Australian tourism is likely to suffer at the hands of a strong dollar creating a serious trade imbalance said the head of a tourism lobby group.
A report from the Tourism and Transport Forum revealed that Australian outbound travel is forecast to further outstrip inbound over the next decade.
“The gap between international visitors to Australia and Australians travelling overseas is now forecast to be 1.2 million in 2010,” the report said.
Discussing the results of the report at last week’s Tourism Futures conference held in Brisbane, executive director of the Tourism and Transport Forum, Brett Gale, claimed the higher Australian dollar has contributed to the imbalance.
Speaking at the same conference, a leading economic forecaster said despite Australia’s short-term challenges, the long-term forecast is bright.
“Even if the Australian dollar does settle at a high level, which is eminently on the cards, it doesn’t mean that’s going to permanently hurt tourism growth,” Access Economics director Chris Richardson said.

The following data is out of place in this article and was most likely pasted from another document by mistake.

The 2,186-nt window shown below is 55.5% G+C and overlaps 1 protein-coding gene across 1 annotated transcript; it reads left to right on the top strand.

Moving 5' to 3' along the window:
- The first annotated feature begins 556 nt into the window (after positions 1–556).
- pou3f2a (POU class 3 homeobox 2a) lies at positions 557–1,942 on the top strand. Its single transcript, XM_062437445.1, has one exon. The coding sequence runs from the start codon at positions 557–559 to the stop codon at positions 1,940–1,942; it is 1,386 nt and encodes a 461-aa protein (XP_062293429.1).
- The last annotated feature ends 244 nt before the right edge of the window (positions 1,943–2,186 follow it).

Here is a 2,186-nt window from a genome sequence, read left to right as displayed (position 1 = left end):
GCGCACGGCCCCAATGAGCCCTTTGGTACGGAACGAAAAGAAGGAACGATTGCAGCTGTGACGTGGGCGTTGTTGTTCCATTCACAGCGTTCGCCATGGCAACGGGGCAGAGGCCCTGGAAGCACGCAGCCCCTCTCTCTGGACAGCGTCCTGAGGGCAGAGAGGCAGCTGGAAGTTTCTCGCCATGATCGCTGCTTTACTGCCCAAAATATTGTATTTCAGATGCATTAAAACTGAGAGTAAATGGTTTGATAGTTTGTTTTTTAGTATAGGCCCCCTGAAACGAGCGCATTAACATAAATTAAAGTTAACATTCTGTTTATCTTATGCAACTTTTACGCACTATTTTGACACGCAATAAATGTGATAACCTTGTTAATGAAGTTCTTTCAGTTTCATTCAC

“Over time you can expect world travel to grow because it’s a luxury and there’s a big number of people who are becoming more prosperous in emerging economies.
“The trouble is, Australia’s share of that is going to be very much determined by the Aussie dollar.
“You can have brilliant marketing campaigns and all the rest of it, but the Australian dollar rules ‘the dollars’ as far as travellers are concerned.”
Mr Gale said Australia’s tourism industry needed to better cater for emerging markets by making travel and tourism development easier.
"We need to cut through the red tape and regulation and we need to make it easier to come up with new tourism product, whether it is allowing eco-sensitive development in our natural landscapes or new hotels in our cities," Mr Gale said.
"The red tape gets in the way and we can’t offer things that overseas visitors want."
Both Brett Gale and Chris Richardson agree that it is the burgeoning wealth of the global middle class that will improve the outlook for the country’s inbound tourism.“The global middle class will triple in size in the current 25-year period and those are the people who will travel, Mr Richardson said.
Source = e-Travel Blackboard: G.A